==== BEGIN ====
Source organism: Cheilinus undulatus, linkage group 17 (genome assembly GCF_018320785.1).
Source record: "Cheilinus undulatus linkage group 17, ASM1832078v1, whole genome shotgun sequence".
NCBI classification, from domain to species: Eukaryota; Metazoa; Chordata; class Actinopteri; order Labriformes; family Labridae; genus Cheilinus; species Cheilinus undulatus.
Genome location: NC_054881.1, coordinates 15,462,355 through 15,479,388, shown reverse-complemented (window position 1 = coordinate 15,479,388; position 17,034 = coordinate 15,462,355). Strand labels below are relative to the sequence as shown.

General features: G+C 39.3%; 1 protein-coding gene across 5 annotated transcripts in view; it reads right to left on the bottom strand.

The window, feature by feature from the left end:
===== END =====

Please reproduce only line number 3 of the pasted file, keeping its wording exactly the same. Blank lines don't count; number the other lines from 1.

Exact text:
NCBI classification, from domain to species: Eukaryota; Metazoa; Chordata; class Actinopteri; order Labriformes; family Labridae; genus Cheilinus; species Cheilinus undulatus.